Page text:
Development of new Benthic Observation Survey System (2017-2018)
The FCB Lab has partnered with The Nature Conservancy (TNC), Monterey Bay Aquarium Research Institute (MBARI) to develop a new video survey tool dubbed the Benthic Observation Survey System (BOSS) which will be a light-weight, rapidly-deployable video lander to survey rockfish populations along the US. West Coast. This work expands upon our previous rotating video lander design. Specifically, we sought to increase our sampling capabilities by streamlining the lander design and decrease the time spent on the seafloor - all while maintaining close to full video coverage around the lander. The BOSS is equipped with 8 prosumer cameras with a load-bearing fiber-optic cable that will allow quick deployments and real-time monitoring of surveys.
Background: The diverse array of groundfish species, including rockfishes (genus Sebastes), and Lingcod (Ophiodon elongatus), are some of the most important species of fishes for commercial and recreational fisheries along the U.S. West Coast. These species have typically been managed using data obtained by trawl gear; however, trawling is conducted in low-relief habitats to avoid gear loss and avoids high-relief rocky habitats that many groundfish species prefer. It is therefore important that new fish survey techniques be developed to reach these deep, rocky reef areas. While more sophisticated techniques such as Human Operated Vehicles (HOV) or Remotely Operated Vehicles (ROV) can effectively survey rocky habitat, these tools are relatively expensive and logistically difficult to use. Video lander tools have been gaining traction as an effective means to survey rocky habitat and have been increasingly used in both tropical and temperate ecosystems. Landers are easily deployed from vessels of varying sizes and can cover large spatial areas. In 2012, the rotating Lander was built by Marine Applied Research and Exploration and conducted over 1000 visual surveys between 2013 and 2015.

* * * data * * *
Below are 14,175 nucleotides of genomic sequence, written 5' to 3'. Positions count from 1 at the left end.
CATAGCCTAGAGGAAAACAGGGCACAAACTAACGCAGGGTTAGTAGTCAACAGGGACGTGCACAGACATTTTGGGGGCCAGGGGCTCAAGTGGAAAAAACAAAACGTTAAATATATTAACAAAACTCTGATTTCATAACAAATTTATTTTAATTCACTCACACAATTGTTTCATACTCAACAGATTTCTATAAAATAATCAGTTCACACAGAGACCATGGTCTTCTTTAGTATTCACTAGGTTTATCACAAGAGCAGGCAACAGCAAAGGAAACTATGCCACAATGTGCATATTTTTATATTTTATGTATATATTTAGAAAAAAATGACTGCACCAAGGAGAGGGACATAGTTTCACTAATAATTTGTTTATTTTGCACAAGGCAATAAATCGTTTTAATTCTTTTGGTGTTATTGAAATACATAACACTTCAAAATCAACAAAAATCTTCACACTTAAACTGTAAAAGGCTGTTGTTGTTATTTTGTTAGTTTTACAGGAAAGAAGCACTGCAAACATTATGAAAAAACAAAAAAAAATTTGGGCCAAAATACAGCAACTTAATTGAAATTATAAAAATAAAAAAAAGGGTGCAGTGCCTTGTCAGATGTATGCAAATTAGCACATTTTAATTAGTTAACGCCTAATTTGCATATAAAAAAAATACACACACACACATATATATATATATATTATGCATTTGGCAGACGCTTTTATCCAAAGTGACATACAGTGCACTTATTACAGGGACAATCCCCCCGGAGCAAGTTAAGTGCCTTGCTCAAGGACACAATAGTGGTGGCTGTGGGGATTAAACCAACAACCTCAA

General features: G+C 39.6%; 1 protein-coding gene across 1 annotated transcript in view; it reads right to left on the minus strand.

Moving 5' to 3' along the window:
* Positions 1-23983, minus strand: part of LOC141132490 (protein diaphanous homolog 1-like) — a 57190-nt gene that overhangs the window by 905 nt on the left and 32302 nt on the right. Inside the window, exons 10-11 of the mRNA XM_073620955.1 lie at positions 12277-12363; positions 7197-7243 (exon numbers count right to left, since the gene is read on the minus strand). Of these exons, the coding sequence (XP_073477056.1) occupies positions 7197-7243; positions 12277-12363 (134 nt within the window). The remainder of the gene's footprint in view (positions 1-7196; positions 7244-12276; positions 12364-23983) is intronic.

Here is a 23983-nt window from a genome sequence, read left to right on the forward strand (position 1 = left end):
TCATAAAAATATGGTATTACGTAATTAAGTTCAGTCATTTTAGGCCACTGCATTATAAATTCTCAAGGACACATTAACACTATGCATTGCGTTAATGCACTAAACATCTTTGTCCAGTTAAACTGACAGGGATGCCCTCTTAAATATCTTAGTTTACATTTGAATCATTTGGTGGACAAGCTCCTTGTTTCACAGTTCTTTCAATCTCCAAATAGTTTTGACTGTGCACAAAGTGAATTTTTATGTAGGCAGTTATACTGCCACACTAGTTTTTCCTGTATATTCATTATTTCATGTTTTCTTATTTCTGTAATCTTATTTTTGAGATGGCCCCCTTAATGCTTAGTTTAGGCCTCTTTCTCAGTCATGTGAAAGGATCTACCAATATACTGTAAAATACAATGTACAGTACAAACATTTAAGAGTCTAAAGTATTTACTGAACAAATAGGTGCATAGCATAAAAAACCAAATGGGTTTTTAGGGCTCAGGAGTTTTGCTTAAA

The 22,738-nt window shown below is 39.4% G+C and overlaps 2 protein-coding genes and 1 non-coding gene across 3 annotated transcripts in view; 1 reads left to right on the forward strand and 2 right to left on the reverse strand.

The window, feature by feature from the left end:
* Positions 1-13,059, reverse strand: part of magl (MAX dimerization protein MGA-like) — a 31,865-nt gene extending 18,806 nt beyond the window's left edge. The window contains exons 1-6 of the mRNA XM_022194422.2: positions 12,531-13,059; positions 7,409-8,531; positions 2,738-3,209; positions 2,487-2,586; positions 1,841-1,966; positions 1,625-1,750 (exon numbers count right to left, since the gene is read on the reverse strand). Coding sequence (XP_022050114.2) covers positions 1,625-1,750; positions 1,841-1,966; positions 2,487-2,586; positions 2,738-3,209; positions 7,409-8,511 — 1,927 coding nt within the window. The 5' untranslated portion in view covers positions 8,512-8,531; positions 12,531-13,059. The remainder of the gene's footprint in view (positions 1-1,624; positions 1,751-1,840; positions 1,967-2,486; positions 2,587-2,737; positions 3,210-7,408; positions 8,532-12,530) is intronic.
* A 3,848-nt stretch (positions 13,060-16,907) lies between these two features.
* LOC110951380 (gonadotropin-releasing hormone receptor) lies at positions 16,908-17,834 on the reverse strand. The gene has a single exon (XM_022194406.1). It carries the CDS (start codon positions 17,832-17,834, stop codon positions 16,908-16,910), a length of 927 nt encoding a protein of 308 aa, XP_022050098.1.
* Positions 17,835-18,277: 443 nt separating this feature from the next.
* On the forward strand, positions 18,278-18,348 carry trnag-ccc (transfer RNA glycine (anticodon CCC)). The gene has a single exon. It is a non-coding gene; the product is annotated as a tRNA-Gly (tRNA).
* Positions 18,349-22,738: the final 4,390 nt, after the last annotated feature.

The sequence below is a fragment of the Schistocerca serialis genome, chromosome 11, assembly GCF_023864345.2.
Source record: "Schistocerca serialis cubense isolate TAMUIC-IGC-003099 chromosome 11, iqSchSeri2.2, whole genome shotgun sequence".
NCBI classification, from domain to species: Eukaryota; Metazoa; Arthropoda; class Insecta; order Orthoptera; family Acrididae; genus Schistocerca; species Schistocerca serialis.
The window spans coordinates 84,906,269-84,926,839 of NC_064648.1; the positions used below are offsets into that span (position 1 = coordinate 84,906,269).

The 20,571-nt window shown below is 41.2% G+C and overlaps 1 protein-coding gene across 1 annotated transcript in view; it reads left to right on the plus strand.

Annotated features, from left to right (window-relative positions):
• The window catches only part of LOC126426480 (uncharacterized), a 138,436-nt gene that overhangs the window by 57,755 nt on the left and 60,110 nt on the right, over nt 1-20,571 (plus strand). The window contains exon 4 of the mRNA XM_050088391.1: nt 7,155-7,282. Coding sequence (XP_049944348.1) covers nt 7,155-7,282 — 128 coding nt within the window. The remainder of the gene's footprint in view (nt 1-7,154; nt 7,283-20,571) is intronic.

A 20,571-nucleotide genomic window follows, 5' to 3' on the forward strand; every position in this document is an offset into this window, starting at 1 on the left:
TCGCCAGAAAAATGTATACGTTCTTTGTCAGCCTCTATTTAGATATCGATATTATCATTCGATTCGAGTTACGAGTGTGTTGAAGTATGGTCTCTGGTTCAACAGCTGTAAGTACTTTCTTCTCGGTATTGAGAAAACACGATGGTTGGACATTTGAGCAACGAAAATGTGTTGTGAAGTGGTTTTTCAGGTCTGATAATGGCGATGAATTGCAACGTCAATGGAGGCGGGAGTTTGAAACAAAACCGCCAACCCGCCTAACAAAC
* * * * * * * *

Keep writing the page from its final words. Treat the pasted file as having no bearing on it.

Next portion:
In the fall of 2017, the FCB lab participated in the NMFS Untrawlable Habitat Strategic Initiative (UHSI) at the Channel Islands in southern California. Specifically, a 2 camera prototype of the BOSS was deployed at Footprint SMR to assess fish behavioral responses to this tool. Data from that project is currently being analyzed.
In 2018, a final version of the BOSS was completed with 4 sets of stereo-paired, HD-prosumer cameras, Deep Sea Power and Light (DSPL) LED lights, DSPL down camera, and a load-bearing fiberoptic cable. The BOSS has a maximum depth of operation at 400 m. In Fall 2018, we spent 24 days at sea surveying the California coast. We conducted 420 surveys and collected 30 hours of video. For more highlights, check out our blog post!
Check out these photos of the BOSS development and testing